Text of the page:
The two largest cities in California have passed laws that put new limits on single-use plastics.
Both the Los Angeles and San Diego city councils passed the ordinances on Dec. 6.
The cities will ban the use of single-use products such as cups, containers and other expanded polystyrene products. San Diego also took the ban a step further and made utensils and straws available to customers by requests only.
Los Angeles passed three ordinances: A ban on single-use PS, an extension of regulations on single-use plastic bags and a commitment to zero-waste policies.
"Cities are leading the fight against single-use plastic in California. Los Angeles and San Diego know there's no time to waste when plastic production is projected to exponentially grow over the next few decades, so they're carrying the torch," said Christy Leavitt, Oceana's plastics campaign director.
"As the two largest cities in California, Los Angeles and San Diego have the power to put a notable dent in the state's plastic footprint while sending a clear message to the rest of the country," Leavitt said.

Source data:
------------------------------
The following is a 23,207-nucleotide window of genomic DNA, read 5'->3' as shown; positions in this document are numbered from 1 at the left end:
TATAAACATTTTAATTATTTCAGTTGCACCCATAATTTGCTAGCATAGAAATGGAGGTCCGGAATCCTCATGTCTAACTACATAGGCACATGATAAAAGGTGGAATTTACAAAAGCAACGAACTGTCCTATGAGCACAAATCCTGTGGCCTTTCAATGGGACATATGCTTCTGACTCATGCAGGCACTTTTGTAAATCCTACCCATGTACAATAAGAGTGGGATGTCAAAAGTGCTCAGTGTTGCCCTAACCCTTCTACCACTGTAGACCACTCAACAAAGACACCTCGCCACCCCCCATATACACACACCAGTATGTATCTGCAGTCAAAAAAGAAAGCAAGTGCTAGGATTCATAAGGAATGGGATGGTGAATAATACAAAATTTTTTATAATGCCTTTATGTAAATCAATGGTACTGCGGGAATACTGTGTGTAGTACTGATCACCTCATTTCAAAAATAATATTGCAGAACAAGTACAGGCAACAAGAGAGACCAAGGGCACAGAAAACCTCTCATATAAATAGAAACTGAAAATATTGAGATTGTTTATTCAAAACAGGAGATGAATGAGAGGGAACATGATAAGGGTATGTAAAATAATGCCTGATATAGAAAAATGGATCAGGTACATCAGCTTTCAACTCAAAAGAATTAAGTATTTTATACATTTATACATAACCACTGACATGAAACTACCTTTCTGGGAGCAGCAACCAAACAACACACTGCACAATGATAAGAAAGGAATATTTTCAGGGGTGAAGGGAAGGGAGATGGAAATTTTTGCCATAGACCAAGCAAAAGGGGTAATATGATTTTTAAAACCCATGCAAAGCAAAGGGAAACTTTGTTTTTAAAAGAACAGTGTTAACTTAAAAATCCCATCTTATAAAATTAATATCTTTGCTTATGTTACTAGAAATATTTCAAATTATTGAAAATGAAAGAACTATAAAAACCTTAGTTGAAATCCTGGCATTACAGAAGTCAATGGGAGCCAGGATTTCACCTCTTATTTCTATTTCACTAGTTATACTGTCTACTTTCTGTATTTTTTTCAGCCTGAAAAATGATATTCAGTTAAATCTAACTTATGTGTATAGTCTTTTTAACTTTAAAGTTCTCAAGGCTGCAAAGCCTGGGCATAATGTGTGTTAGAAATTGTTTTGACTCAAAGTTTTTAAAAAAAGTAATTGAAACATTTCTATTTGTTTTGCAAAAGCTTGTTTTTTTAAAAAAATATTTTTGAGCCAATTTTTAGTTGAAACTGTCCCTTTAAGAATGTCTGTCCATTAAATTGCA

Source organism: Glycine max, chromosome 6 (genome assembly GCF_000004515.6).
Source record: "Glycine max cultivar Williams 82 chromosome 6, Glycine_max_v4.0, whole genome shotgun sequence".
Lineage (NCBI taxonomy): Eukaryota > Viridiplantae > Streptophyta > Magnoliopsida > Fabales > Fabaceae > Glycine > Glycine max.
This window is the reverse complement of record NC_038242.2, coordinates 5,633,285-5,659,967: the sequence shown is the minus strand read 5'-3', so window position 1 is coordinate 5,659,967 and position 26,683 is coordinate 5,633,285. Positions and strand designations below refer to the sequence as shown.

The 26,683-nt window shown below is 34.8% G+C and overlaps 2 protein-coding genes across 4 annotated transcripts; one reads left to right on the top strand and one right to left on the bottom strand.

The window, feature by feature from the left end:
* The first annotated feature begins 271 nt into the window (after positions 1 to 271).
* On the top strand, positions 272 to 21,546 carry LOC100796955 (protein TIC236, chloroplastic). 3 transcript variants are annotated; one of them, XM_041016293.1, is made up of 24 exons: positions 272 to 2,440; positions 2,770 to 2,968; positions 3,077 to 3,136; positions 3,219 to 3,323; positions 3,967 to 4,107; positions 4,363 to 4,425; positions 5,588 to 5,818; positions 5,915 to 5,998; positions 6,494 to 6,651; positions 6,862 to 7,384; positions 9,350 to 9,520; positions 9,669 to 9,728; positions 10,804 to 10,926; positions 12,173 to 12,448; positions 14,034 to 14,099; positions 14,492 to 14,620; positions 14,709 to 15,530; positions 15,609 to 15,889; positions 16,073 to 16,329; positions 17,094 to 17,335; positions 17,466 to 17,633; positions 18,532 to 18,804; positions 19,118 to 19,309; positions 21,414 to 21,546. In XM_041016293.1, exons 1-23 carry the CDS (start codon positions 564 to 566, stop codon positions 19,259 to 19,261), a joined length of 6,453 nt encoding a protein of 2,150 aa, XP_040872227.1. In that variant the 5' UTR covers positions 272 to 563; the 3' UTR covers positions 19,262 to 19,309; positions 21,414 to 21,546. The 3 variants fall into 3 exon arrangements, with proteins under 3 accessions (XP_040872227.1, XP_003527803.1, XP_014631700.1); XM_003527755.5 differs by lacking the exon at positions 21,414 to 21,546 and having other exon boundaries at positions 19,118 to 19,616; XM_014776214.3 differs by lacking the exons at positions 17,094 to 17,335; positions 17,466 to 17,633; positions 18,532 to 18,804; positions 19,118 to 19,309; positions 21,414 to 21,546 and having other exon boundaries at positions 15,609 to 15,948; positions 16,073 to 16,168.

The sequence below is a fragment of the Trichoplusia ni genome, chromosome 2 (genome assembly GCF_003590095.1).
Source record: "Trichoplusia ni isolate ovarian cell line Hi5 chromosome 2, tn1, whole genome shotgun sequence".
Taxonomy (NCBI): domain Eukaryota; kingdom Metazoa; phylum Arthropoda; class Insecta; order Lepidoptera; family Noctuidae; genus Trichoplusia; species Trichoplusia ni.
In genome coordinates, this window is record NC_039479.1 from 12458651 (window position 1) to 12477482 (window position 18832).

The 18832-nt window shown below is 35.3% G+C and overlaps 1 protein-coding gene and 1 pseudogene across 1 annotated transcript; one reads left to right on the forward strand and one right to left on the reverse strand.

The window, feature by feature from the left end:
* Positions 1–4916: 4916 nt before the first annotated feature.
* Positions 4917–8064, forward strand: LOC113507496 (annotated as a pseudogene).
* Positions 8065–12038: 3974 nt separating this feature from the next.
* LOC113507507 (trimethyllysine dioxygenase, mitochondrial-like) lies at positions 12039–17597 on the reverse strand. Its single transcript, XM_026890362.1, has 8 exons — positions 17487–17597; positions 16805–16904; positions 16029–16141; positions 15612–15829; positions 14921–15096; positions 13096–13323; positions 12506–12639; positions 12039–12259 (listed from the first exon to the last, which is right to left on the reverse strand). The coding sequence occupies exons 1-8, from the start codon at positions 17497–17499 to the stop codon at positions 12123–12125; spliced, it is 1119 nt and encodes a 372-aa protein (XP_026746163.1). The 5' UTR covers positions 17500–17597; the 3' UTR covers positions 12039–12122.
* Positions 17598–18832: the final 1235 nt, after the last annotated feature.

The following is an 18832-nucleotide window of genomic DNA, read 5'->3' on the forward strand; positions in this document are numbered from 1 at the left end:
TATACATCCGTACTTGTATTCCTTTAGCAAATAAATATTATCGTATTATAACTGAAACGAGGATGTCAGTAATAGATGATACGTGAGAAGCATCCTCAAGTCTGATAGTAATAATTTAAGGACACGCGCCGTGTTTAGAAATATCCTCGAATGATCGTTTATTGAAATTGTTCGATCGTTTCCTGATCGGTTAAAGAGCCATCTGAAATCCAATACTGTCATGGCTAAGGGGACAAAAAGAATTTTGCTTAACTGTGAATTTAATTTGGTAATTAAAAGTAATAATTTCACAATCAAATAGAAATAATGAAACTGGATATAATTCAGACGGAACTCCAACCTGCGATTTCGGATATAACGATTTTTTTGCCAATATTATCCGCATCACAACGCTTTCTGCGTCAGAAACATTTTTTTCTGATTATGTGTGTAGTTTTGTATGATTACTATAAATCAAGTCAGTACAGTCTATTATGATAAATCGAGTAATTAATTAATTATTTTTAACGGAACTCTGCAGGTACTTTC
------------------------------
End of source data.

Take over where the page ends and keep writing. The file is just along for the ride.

She noted that even though the state Legislature passed the country's toughest plastics pollution law earlier this year, "California's cities are not sitting back. Instead, they are prioritizing local policies that strengthen the fight against single-use plastic."
The state law, known as Senate Bill 54, calls for a 25 percent cut in single-use plastic packaging by 2032. But Heidi Sanborn, executive director of National Stewardship Action Council, noted that the state law reserved the right of local governments to pass stricter laws.
Los Angeles will start an outreach program to educate consumers and businesses about the zero-waste law. The city ordinances go into effect in April 2023.
There will also be a reevaluation in April 2025 about how the PS and bag bans are working and how the fines are applied.
San Diego has been working on a PS ban since 2019. Its new ordinances will take effect in early 2023.
"I'm hopeful that these ordinances will aid in the long term and reverse the profound damage that we've really seen accelerate in the last 16 years," said Mitch O'Farrell, a member of the Los Angeles City Council. "The future indeed is not plastics, it's renewable."